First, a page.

Article Text

Download PDFPDF
Interleukin 1β and Interleukin 1 Receptor Antagonist Gene Polymorphisms and Cervical Cancer: A Meta-analysis
  1. Shimu Wu, MD*,
  2. Guiping Hu, MD,
  3. Jun Chen, MD* and
  4. Guangyun Xie, MD
  1. *Departments of Laboratory Medicine,
  2. Anesthesiology, and
  3. Nursing, The People’s Hospital of Xingyi, Xingyi City, Guizhou, China.
  1. Address correspondence and reprint requests to Shimu Wu, MD, Department of Laboratory Medicine, The People’s Hospital of Xingyi, No. 1, Yuanlin Rd, Xingyi City, Guizhou 562400, China. E-mail: shimuwu67{at}126.com.

Abstract

Objectives Previous studies investigating the association between interleukin 1β (IL-1β) and its receptor antagonist (IL-1RN) polymorphism and cervical cancer risk have reported controversial results. Thus, we examined these associations by performing meta-analyses.

Methods and Materials Fourteen studies testing the association between IL-1β and/or IL-1RN gene polymorphisms and cervical cancer were examined: 5 studies of IL-1β–511C/T, 3 studies of IL-1β–31T/C, and 6 studies of IL-1RN. Overall and ethnicity-specific summary odds ratios (ORs) and corresponding 95% confidence intervals (CIs) for cervical cancer associated with these polymorphisms were estimated using fixed- and random-effects models. Heterogeneity and publication bias were evaluated.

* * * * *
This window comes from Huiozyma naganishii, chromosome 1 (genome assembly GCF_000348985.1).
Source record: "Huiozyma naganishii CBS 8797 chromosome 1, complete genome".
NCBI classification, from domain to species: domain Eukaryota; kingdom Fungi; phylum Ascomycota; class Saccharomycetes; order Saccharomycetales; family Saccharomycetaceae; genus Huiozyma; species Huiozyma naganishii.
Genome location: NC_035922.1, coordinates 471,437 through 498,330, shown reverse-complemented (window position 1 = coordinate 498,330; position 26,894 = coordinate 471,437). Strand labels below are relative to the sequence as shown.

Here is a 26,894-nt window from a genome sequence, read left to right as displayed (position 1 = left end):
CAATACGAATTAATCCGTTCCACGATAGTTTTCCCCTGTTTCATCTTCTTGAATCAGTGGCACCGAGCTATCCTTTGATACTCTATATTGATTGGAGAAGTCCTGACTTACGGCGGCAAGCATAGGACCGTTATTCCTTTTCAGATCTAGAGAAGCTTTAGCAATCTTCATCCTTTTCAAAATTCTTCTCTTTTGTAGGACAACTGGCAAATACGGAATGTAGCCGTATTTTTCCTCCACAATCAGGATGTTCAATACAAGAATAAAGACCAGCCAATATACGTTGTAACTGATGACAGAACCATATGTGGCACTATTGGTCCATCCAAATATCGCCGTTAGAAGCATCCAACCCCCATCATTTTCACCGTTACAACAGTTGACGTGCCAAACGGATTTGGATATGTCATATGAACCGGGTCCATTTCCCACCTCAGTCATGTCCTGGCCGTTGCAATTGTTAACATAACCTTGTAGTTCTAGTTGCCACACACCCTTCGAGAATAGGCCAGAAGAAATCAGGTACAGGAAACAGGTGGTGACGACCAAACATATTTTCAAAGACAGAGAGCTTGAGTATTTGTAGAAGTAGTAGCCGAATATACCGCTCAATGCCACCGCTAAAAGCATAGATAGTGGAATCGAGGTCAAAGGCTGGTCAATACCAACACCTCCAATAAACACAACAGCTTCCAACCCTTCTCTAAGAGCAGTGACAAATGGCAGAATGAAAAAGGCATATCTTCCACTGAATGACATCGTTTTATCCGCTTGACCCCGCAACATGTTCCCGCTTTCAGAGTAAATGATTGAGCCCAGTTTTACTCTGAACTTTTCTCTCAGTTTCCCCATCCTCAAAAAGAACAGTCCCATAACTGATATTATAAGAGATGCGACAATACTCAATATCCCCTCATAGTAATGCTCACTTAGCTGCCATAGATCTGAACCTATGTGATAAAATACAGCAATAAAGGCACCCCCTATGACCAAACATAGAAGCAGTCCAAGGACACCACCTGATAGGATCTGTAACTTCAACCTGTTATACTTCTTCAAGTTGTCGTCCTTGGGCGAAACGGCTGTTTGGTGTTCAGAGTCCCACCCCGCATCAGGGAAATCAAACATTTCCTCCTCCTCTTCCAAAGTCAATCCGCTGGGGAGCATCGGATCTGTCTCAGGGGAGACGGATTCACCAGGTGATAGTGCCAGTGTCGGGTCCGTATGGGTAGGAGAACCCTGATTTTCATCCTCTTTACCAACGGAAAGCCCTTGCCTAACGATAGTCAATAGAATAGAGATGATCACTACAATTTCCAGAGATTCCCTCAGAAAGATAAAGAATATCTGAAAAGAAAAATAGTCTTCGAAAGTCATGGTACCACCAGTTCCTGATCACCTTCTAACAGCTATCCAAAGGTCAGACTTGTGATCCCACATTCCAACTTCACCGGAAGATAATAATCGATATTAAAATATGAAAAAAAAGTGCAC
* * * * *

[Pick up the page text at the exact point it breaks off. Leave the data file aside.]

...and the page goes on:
Results Meta-analysis of all 6 studies showed variant genotypes of IL-1RN to be associated with an elevated cervical cancer risk (RN2/RN2 vs RN1/RN1: OR, 2.64; 95% CI, 1.29–5.40; recessive: OR, 2.15; 95% CI, 1.06–4.38; dominant: OR, 1.60; 95% CI, 1.07–2.38). Combined analysis indicated that IL-1β–511C/T polymorphism was also associated with increased risk of cervical cancer (TT vs CC: OR, 1.56; 95% CI, 1.22–1.99; CT vs CC: OR, 1.61; 95% CI, 1.31–1.99; dominant: OR, 1.60; 95% CI, 1.31–1.95). No significant association of IL-1β–31T/C and cervical cancer risk was detected. There was no evidence of publication bias.

Conclusions This meta-analysis suggested that the IL-1RN and IL-1β–511C/T polymorphisms may contribute to genetic susceptibility of cervical cancer. More studies are needed to further evaluate the role of the IL-1β–31T/C polymorphism in the etiology of cancer.

  • Cervical cancer
  • Genetic susceptibility
  • IL-1β
  • IL-1RN
  • Polymorphism
  • Meta-analysis

Statistics from Altmetric.com

Footnotes

  • The authors declare no conflicts of interest.

Request Permissions

If you wish to reuse any or all of this article please use the link below which will take you to the Copyright Clearance Center’s RightsLink service. You will be able to get a quick price and instant permission to reuse the content in many different ways.